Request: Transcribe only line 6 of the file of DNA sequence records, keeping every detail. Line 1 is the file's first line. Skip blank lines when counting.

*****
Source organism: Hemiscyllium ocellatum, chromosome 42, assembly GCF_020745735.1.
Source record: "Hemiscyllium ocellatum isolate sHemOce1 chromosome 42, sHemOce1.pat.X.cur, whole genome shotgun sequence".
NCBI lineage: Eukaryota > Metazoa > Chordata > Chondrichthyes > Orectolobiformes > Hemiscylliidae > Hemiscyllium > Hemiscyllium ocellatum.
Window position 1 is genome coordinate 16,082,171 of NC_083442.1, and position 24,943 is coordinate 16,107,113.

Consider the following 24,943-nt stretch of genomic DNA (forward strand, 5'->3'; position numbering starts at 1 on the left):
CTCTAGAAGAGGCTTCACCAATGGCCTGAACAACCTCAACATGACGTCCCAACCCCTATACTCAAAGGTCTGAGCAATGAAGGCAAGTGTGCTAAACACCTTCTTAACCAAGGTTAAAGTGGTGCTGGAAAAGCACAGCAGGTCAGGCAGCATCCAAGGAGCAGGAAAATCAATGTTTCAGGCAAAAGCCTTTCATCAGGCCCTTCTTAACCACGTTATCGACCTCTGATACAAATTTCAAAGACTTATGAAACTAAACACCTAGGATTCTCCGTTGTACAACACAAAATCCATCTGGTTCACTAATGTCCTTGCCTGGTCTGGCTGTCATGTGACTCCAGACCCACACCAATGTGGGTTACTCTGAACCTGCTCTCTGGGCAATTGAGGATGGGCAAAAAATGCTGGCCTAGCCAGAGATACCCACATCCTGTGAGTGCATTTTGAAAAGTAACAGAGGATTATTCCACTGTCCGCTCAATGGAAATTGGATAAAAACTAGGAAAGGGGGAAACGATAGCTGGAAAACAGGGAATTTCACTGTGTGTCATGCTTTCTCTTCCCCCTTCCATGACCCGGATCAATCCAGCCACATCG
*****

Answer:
CTCTAGAAGAGGCTTCACCAATGGCCTGAACAACCTCAACATGACGTCCCAACCCCTATACTCAAAGGTCTGAGCAATGAAGGCAAGTGTGCTAAACACCTTCTTAACCAAGGTTAAAGTGGTGCTGGAAAAGCACAGCAGGTCAGGCAGCATCCAAGGAGCAGGAAAATCAATGTTTCAGGCAAAAGCCTTTCATCAGGCCCTTCTTAACCACGTTATCGACCTCTGATACAAATTTCAAAGACTTATGAAACTAAACACCTAGGATTCTCCGTTGTACAACACAAAATCCATCTGGTTCACTAATGTCCTTGCCTGGTCTGGCTGTCATGTGACTCCAGACCCACACCAATGTGGGTTACTCTGAACCTGCTCTCTGGGCAATTGAGGATGGGCAAAAAATGCTGGCCTAGCCAGAGATACCCACATCCTGTGAGTGCATTTTGAAAAGTAACAGAGGATTATTCCACTGTCCGCTCAATGGAAATTGGATAAAAACTAGGAAAGGGGGAAACGATAGCTGGAAAACAGGGAATTTCACTGTGTGTCATGCTTTCTCTTCCCCCTTCCATGACCCGGATCAATCCAGCCACATCG